Geniale Dilletanten: Subculture in Germany in the 1980s
13 Nov 2015 -
25 Feb 2016
Curator: Mathilde Weh
Geniale Dilletanten (Brilliant Dilletantes), the deliberately misspelled title of the concert held in Berlin’s Tempodrom in 1981, has become a synonym for a brief era of artistic upheaval in Germany.
The exhibition Geniale Dilletanten (Brilliant Dilletantes) presents the most comprehensive survey of 1980s German subculture to date, incorporating an interview film produced especially for the exhibition, a rich array of video and photographic material, audio samples, magazines, posters and other artefacts documenting the scene and providing insight into simultaneous developments in art, film, fashion and design.
The intense cultural activity of this period developed particularly in and around art schools and was marked by cross-genre experimentation and the use of new electronic equipment by performance artists and music groups.
The emergence of new record labels, magazines, galleries and clubs, as well as the plethora of independently produced records, tapes and concerts, illustrate the growth of self-organisation and the do-it-yourself spirit of the period.
By adopting German rather than English as the language for song lyrics and band names, the protagonists of Germany’s alternative artistic scene set themselves apart from the mainstream, giving credence to the movement’s claim to be representing a radical new departure.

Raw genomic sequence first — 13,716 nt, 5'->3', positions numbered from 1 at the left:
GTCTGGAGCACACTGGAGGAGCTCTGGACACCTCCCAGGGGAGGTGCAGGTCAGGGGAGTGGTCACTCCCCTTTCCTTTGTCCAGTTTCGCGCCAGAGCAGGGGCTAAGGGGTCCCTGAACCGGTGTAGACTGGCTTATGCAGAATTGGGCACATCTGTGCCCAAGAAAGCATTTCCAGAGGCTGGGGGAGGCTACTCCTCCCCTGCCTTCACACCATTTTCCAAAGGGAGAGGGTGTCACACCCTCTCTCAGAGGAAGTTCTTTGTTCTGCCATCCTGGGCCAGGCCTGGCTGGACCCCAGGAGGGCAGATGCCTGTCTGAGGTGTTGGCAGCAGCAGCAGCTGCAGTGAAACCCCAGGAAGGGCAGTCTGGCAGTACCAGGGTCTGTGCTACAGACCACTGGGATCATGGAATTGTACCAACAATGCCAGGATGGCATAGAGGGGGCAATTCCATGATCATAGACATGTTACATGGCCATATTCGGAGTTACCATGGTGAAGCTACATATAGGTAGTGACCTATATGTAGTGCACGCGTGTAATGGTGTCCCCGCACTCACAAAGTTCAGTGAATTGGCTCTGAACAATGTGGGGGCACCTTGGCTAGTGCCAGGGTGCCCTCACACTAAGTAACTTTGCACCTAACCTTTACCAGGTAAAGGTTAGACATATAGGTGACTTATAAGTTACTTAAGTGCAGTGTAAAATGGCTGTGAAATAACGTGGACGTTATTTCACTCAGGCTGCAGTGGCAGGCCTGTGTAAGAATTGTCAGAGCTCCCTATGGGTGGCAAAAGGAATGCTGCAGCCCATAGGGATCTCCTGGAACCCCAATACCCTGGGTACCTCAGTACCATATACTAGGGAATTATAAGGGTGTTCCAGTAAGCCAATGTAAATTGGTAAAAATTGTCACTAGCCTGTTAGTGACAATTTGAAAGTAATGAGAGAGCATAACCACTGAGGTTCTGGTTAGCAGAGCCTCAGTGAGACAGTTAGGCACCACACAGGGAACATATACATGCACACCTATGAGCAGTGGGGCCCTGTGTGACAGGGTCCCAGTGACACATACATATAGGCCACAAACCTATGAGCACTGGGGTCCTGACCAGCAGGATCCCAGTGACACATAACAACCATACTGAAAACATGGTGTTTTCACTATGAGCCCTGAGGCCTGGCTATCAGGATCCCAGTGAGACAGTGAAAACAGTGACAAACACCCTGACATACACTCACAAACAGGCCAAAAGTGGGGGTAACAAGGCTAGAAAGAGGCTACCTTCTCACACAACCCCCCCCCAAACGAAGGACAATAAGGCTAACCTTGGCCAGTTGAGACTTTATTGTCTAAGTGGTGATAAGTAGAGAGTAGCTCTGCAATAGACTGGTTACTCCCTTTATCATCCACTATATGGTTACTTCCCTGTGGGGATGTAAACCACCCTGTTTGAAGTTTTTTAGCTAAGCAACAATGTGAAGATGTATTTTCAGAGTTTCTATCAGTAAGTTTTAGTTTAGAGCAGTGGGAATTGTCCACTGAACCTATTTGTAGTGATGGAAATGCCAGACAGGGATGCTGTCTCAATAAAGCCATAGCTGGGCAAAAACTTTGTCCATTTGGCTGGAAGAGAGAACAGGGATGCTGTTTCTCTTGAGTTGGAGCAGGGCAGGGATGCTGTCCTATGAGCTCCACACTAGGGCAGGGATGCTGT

To illustrate the extraordinary innovative spectrum of this subculture this international touring exhibition presents the work of seven bands: Einstürzende Neubauten; Die Tödliche Doris; Freiwillige Selbstkontrolle (F.S.K); Mode & Verzweiflung; Palais Schaumburg; Ornament und Verbrechen; and Deutsch Amerikanische Freundschaft (D.A.F.), in addition to various artists, filmmakers and designers from West and East Germany.
RMIT Gallery presents a flavour of what was happening in Melbourne from 1979 – 1989 through an exploration of Australian subculture including the Little Band scene, the Clifton Hill Community Music Centre and a group of young people who were part of the friendship circle of photographer Peter Milne.
At this time these artists and musicians were all ‘ingenious amateurs’, many would go on to have world class creative careers nationally and internationally. Some such as Nick Cave, Mick Harvey, Bronwyn Adams and Peter Milne would forge deep and personal relationships with the city of Berlin.
Geniale Dilletanten is a Goethe-Institut international touring exhibition, curated by Mathilde Weh, deputy director of the department of visual arts at the Goethe-Institut, in collaboration with Aline Fieker.